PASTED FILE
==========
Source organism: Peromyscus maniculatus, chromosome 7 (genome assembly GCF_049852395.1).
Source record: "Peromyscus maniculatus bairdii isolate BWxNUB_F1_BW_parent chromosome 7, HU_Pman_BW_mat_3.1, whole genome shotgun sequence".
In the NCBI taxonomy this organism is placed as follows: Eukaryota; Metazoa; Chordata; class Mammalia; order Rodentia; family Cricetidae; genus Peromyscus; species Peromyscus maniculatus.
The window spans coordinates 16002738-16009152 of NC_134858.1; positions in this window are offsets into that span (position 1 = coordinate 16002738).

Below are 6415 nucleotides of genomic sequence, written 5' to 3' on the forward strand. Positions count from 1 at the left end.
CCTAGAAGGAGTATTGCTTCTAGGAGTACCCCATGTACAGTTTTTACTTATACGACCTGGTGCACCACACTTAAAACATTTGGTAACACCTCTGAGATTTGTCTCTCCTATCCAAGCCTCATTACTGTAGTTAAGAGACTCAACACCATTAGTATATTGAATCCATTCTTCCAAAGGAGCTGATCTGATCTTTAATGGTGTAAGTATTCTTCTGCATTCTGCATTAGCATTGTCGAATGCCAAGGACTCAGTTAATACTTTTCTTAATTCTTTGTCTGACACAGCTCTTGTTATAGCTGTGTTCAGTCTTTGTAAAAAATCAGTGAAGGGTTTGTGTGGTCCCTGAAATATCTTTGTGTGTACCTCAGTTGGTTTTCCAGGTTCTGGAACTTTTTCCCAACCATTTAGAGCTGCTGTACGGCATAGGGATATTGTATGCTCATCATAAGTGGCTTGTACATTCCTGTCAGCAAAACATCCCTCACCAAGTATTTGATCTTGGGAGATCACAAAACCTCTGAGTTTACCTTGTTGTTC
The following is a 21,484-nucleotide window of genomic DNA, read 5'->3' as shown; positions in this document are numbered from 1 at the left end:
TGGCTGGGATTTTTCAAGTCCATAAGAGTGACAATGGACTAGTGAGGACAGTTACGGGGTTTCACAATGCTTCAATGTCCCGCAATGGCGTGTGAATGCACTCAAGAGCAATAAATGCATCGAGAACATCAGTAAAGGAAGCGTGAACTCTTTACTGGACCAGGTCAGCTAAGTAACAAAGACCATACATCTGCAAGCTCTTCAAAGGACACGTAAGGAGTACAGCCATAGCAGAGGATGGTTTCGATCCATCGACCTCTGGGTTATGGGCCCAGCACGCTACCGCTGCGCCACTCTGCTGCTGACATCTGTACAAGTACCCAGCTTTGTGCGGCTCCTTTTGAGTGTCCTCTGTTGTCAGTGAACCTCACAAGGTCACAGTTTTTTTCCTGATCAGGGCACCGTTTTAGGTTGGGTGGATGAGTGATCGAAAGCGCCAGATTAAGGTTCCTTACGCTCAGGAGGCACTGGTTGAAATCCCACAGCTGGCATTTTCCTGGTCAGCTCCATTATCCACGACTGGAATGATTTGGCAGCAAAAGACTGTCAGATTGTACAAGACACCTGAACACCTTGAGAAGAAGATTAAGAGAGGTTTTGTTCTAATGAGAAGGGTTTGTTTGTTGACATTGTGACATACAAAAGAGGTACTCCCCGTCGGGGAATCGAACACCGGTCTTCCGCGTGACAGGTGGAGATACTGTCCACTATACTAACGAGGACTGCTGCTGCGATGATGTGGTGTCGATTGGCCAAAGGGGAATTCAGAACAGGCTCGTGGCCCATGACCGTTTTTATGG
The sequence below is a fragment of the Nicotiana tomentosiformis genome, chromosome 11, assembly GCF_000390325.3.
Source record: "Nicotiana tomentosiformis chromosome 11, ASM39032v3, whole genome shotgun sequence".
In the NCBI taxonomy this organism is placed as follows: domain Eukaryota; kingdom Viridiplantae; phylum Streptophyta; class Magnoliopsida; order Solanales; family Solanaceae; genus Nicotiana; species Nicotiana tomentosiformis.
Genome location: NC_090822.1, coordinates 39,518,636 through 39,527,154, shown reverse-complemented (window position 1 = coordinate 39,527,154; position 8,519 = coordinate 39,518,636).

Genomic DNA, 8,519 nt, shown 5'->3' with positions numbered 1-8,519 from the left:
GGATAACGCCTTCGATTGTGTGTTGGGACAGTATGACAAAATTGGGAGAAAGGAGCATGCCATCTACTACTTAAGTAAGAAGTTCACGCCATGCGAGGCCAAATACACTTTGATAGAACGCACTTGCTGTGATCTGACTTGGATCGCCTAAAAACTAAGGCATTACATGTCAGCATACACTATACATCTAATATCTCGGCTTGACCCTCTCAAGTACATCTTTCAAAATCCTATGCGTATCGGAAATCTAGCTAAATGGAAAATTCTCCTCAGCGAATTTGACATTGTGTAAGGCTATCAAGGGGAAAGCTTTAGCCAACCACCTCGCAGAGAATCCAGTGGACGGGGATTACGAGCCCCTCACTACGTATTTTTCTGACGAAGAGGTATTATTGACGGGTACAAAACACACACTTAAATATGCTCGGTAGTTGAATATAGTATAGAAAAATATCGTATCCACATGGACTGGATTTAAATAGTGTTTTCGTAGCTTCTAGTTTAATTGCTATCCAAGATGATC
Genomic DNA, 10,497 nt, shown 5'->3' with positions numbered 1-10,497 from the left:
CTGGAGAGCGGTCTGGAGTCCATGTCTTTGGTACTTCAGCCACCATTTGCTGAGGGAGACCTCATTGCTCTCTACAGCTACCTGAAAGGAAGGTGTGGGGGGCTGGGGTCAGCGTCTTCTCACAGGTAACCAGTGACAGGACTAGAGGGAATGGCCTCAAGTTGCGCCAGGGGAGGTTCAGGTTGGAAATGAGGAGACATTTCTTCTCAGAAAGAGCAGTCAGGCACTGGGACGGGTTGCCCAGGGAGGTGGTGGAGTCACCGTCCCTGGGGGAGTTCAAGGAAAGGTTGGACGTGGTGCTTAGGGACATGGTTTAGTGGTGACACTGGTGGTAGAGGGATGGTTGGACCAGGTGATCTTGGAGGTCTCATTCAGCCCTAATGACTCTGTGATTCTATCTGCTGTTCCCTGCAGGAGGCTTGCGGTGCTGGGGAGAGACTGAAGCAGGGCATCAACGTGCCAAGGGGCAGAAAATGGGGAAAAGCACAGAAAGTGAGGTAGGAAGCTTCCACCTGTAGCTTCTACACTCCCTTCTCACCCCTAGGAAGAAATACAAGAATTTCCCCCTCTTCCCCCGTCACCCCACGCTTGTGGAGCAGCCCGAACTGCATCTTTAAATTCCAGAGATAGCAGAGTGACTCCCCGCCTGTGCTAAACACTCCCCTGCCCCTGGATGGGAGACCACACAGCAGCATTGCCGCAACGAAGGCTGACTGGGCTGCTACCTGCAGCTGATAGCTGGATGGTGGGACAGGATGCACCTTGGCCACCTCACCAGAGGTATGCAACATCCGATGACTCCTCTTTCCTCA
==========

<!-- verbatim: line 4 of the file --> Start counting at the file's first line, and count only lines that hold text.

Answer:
The window spans coordinates 16002738-16009152 of NC_134858.1; positions in this window are offsets into that span (position 1 = coordinate 16002738).